EDUCATION

Why does it work in Finland?

One wonders what a nation might accomplish if it could finally set aside what appears to be a de facto commitment to inequality and put the millions of dollars spent continually arguing and litigating into building a high-quality education system for all children. To imagine how that might be done, one can look at nations that started with very little and purposefully built highly productive and equitable systems, sometimes almost from scratch, in the space of only two to three decades.

As an example, we could think of Finland, who built a strong educational system, nearly from the ground up. Finland was not succeeding educationally in the 1970s, when the United States was the unquestioned education leader in the world. Yet this country created a productive teaching and learning system by expanding access while investing purposefully in ambitious educational goals using strategic approaches to build teaching capacity.
The term “teaching and learning system” describes a set of elements that, when well designed and connected, reliably support all students in their learning. These elements ensure that students routinely encounter well-prepared teachers who are working in concert around a thoughtful, high-quality curriculum, supported by appropriate materials and assessments—and that these elements of the system help students, teachers, leaders, and the system as a whole continue to learn and improve. Although no system from afar can be transported wholesale into another context, there is much to learn from the experiences of those who have addressed problems we also encounter.

Finland has been a poster child for school improvement since it rapidly climbed to the top of the international rankings
after it emerged from the Soviet Union’s shadow. Once poorly ranked educationally, with a turgid bureaucratic system that produced low-quality education and large inequalities, it now ranks first among all the OECD nations. The country also boasts a highly equitable distribution of achievement, even for its growing share of immigrant students.

More than 99% of students now successfully complete compulsory basic education, and about 90% complete upper secondary school. Two-thirds of these graduates enroll in universities or professionally oriented polytechnic schools. More than 50% of the Finnish adult population participates in adult education programs. Ninety-eight percent of the cost of education at all levels is covered by government rather than by private sources.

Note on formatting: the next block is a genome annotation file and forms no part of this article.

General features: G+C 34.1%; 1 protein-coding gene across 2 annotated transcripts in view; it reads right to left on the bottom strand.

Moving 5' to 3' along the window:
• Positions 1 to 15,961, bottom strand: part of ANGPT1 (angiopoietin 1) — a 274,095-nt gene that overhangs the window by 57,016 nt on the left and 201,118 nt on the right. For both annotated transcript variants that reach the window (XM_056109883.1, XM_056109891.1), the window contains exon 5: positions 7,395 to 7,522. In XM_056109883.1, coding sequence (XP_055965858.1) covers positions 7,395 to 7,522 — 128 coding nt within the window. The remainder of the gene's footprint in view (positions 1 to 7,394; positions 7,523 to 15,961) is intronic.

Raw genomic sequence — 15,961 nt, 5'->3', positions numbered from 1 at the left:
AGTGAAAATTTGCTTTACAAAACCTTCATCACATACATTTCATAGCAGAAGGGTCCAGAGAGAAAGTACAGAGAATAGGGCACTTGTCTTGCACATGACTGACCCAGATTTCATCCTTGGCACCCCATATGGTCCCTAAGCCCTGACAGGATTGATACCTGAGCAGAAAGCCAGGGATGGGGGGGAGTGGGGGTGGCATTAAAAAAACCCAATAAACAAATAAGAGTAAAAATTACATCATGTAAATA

Because of these trends, many people have turned to Finland for clues to educational transformation. As the analyst Sahlbert notes: “most visitors to Finland discover elegant school buildings filled with calm children and highly educated teachers. They also recognize the large autonomy that schools enjoy, little interference by the central education administration in schools’ everyday lives, systematic methods to address problems in the lives of students, and targeted professional help for those in need.”

In a Finnish classroom, it is rare to see a teacher standing at the front of a classroom lecturing students for 50 minutes. Instead, students are likely to determine their own weekly targets with their teachers in specific subject areas and choose the tasks they will work on at their own pace. In a typical classroom, students are likely to be walking around, rotating through workshops or gathering information, asking questions of their teacher, and working with other students in small groups. They may be completing independent or group projects or writing articles for their own magazine. The cultivation of independence and active learning allows students to develop metacognitive skills that help them to frame, tackle, and solve problems; evaluate and improve their own work; and guide their learning processes in productive ways.

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